"Inflation has been a problem," Dr Singh conceded, discussing an issue that has bothered some of the government's allies and rallied the Opposition, "but that is because there are factors beyond control. If international prices go up, there is no way in which we can keep domestic prices untouched, unaffected. But I also feel that we have now reached a plateau. Food prices are by and large stable. What are not stable are the prices of vegetables, fish products, cold drink etc. And that is the demand-supply gap which is not a failure of our policies. It is a measure of the success of our policies that the incomes of people are rising in a manner that they want more and more eggs, fruits and vegetables."
The prime minister felt that "vested interests" were behind the continuing agitation against the nuclear plant at Kudankulam in southern Tamil Nadu, but said his government would speak to "all the enlightened leadership of Tamil Nadu to find a practical and pragmatic solution."
Tamil Nadu, the prime minister pointed out, is the fastest growing industrialised state in India, something he is enormously proud of, but he was worried that it would fall a casualty to energy shortages, which is why the nuclear plant at Kudankulam was so important, promising cheap power.
In a reference to the Kudankulam agitators's fears about nuclear safety, Dr Singh declared, not with some drama, "We will protect all the people of India! Our safety standards will be second to none! And if we have any doubt we will be the first to tell our people that we will not move forward."The architect of India's return from nuclear Siberia felt, "It is my honest expectation that sooner or later the world would recognise that there is no alternative, but to rely on atomic energy, as an essential component of the energy mix of a country, any country that seeks protection of its environment that wants to protect itself from excessive carbon emission."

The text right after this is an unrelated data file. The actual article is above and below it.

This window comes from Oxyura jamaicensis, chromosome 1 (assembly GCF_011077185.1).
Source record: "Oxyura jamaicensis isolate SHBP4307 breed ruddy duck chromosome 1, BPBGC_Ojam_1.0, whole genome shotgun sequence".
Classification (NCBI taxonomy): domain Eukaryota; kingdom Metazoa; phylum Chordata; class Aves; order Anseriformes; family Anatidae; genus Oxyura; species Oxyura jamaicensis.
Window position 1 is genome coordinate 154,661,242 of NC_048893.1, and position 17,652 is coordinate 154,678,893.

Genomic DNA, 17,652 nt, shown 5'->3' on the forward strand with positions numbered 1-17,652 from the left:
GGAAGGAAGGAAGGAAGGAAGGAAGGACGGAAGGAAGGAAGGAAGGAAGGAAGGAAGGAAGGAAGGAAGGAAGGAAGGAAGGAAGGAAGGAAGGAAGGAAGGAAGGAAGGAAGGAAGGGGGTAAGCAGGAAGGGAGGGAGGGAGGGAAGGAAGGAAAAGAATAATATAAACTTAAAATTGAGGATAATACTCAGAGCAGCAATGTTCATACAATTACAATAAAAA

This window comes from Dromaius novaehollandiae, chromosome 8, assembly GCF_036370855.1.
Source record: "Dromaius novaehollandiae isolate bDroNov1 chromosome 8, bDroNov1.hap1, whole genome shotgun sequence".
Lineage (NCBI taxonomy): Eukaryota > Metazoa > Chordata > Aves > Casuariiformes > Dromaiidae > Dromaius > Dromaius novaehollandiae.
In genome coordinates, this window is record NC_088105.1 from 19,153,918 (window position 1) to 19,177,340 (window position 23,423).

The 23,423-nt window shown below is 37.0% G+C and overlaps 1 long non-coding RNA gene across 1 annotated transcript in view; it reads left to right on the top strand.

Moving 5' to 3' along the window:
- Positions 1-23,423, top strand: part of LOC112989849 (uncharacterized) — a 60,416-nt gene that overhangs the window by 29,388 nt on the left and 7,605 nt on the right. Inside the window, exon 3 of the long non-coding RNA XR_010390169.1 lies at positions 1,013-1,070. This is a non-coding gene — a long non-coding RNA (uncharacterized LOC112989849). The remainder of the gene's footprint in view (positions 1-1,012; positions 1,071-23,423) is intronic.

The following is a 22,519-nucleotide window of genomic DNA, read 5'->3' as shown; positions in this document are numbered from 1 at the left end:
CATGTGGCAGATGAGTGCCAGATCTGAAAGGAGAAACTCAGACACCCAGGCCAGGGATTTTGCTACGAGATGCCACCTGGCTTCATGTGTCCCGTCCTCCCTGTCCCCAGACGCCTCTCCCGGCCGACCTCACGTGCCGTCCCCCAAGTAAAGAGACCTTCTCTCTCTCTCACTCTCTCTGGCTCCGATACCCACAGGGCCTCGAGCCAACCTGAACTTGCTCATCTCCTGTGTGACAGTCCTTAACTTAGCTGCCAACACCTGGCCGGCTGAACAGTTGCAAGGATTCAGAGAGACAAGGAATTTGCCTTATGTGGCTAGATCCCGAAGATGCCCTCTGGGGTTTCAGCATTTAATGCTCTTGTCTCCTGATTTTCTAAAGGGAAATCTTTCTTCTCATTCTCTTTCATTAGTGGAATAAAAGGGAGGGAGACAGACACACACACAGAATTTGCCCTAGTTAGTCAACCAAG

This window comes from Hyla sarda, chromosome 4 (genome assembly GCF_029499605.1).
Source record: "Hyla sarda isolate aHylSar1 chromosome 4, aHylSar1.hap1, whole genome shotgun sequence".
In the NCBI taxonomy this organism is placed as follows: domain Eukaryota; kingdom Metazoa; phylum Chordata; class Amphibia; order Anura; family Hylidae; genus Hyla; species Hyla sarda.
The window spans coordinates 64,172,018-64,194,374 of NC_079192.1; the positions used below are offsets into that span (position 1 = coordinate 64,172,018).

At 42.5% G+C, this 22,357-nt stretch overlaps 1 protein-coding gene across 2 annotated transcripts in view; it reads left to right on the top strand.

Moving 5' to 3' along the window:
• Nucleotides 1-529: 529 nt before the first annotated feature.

The prime minister was asked if his reference in his speech to the United Nations General Assembly against the use of military force to bring about regime change -- "Societies cannot be reordered from outside through military force. People in all countries have the right to choose their own destiny and decide their own future." -- was a reference to the US presence in Afghanistan and Iraq.
No, Dr Singh clarified, it referred to NATO's military mission in Libya. "My worry," he said, "is that despite what the Western powers are saying about Libya, their success in getting rid of Gadaffi, there are still signs that Libya may well be entrapped in civil war like Somalia. And if it goes the Somalian way it will be in nobody's interest."
He was asked about American officials blaming Pakistan's Inter Services Intelligence for supporting attacks like the one on the US embassy in Kabul, Afghanistan, in June. "What General (actually, Chairman of the US Joint Chiefs of Staff Admiral Mike) Mullen has said with regard to the role of certain forces in Pakistan is also something which is nothing new to us. In fact, when we were the first to flag this issue earlier, the world didn't believe us. I am glad that at least the world recognises the truth of what the government and the people of India had been saying about the activities of ISI for many, many years."
Perhaps for the first time Dr Singh spoke about the Chinese leadership's "hesitation" to back India's case for a seat on the UN Security Council, but did not believe that they were "not totally unsupportive. So I am not predicting that it will fall into our lap tomorrow or the day after. But I think the climate of global opinion is certainly in favour of a country like India being made a permanent member of the reformed UN Security Council."
When Rediff.com asked the prime minister what he considered the five most urgent economic issues confronting his government and the nation which he would like to address, Dr Singh drew up his wish-list: